What's Wrong With Texas' Buns?
Three Lone Star State chains have put a halt on serving burgers with buns this week.
Though integral to a hamburger, the bun often finds itself overlooked. Talk about meat and toppings all you want, but a bun doesn’t just make a major contribution to taste; a bad bun can also making holding your burger a nightmare. This hamburger truism hit the state of Texas especially hard this week as three major fast food chains temporarily had to either close or revamp their menu after bun issues.
Kicking things off, on Monday, cult-favorite Southern California-based burger chain In-N-Out—which landed in Texas after opening a distribution center in Dallas in 2011—chose to close all 36 of its locations in the state after the brand decided its buns weren’t up to snuff. “At In-N-Out Burgers, we have always served the highest quality food with no compromise. We recently discovered that our buns in Texas do not meet the quality standards that we demand,” In-N-Out said in a statement, declining to specify what the issue was. “There was and are no food safety concerns.” CBS Austin reported that after being closed all day on Tuesday, the chain had reopened all of its Texas locations yesterday.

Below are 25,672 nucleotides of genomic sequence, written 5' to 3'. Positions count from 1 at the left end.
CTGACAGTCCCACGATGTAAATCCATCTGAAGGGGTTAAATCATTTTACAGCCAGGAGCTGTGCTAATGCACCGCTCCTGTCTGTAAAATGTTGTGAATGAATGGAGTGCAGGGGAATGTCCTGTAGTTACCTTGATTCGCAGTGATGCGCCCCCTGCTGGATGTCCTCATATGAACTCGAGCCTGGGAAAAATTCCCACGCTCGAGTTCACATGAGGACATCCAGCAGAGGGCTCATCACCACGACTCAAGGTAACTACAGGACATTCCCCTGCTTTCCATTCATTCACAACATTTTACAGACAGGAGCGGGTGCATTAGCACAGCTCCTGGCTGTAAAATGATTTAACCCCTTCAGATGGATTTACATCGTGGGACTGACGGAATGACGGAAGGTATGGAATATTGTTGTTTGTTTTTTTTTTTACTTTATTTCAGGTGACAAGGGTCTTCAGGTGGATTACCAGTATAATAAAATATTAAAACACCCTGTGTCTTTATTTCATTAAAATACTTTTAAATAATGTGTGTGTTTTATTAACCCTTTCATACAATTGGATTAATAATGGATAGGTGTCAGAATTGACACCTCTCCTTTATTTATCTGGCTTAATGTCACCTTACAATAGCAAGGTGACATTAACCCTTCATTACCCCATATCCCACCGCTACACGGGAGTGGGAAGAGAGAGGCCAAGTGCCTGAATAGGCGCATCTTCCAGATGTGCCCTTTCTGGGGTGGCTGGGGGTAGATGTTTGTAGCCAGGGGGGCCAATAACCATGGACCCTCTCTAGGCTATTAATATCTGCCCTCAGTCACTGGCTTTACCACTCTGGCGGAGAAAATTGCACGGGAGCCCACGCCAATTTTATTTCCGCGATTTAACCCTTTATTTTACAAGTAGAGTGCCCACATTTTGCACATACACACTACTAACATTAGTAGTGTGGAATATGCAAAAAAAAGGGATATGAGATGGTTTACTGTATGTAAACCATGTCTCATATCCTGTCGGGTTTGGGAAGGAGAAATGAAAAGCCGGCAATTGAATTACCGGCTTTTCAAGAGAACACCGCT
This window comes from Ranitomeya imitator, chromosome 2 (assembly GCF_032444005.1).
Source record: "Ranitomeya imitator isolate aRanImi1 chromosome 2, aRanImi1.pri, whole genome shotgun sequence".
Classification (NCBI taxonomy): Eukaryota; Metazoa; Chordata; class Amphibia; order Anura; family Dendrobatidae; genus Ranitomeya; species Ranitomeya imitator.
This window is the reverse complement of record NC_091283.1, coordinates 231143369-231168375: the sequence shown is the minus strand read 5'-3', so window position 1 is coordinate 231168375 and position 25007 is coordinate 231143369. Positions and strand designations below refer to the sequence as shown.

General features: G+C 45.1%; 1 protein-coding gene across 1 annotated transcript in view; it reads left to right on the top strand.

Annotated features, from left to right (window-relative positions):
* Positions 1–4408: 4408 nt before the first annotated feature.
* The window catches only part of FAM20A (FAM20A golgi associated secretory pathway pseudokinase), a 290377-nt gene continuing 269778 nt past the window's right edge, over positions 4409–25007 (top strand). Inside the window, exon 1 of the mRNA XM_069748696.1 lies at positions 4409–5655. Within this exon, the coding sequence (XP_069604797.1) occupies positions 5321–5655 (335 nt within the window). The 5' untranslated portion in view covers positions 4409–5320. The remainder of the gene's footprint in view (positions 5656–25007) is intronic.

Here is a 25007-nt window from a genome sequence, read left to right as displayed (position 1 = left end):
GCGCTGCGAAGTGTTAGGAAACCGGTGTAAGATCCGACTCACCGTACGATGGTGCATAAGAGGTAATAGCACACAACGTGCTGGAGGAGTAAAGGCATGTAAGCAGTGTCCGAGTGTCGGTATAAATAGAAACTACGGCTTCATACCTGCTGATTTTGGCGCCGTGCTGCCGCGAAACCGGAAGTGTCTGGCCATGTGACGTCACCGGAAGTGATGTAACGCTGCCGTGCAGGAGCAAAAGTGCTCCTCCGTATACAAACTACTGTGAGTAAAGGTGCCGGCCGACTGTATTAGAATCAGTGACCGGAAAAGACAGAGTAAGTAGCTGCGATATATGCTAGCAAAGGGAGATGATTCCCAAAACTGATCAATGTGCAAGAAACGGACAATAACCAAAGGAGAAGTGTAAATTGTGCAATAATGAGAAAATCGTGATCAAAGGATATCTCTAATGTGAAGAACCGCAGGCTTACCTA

According to Nation’s Restaurant News, In-N-Out’s buns are a proprietary recipe created by the Los Angeles-based Puritan Bakery, a company that also works with a number of other well-known California chains including Fatburger, Johnny Rockets, Islands Restaurants, and Original Tommy’s Hamburgers. Though In-N-Out didn’t disclose who supplies their buns in the Texas regions, you may find yourself with a sneaking suspicion that the Cali-based burger joint shares a supplier with Texas’s own Whataburger and the chicken chain Raising Cane’s after this news.
On Wednesday, the San Antonio-headquartered Whataburger pulled white buns and Texas toast from the menu in many Texas locations citing quality issues. The burger chain’s statement was suspiciously similar to In-N-Out’s, though Whataburger did say what the problem was. “There’s no health risk at all,” the statement said, “rather an impact on our bun’s flavor caused by an unbalance in the yeast, and we want to make sure our customers get the best product.” Instead of closing, Whataburger—which unlike In-N-Out, offers more than one bun option—told customers that they could choose a wheat bun, a flour tortilla, or a bun-less burger at no additional charge. The chain also extended its breakfast hours to 1 p.m. As of this writing, the issue appears to be resolved at least at some locations.
Then, last night, more news from the Austin Statesman: Apparently the Louisiana-based Raising Cane’s was also facing a bread quality issue at some locations in North Texas, posting signs that toast had been taken off the menu due to a bread delivery that “didn’t meet our high quality standards.”
Needless to say, after three incidents in one area, it appears that some sort of major fast food baked goods supplier ran into an issue, though the exact source still isn’t entirely clear. However, for the sake of Texas fast food lovers, let’s hope the state can get its yeast under control quickly.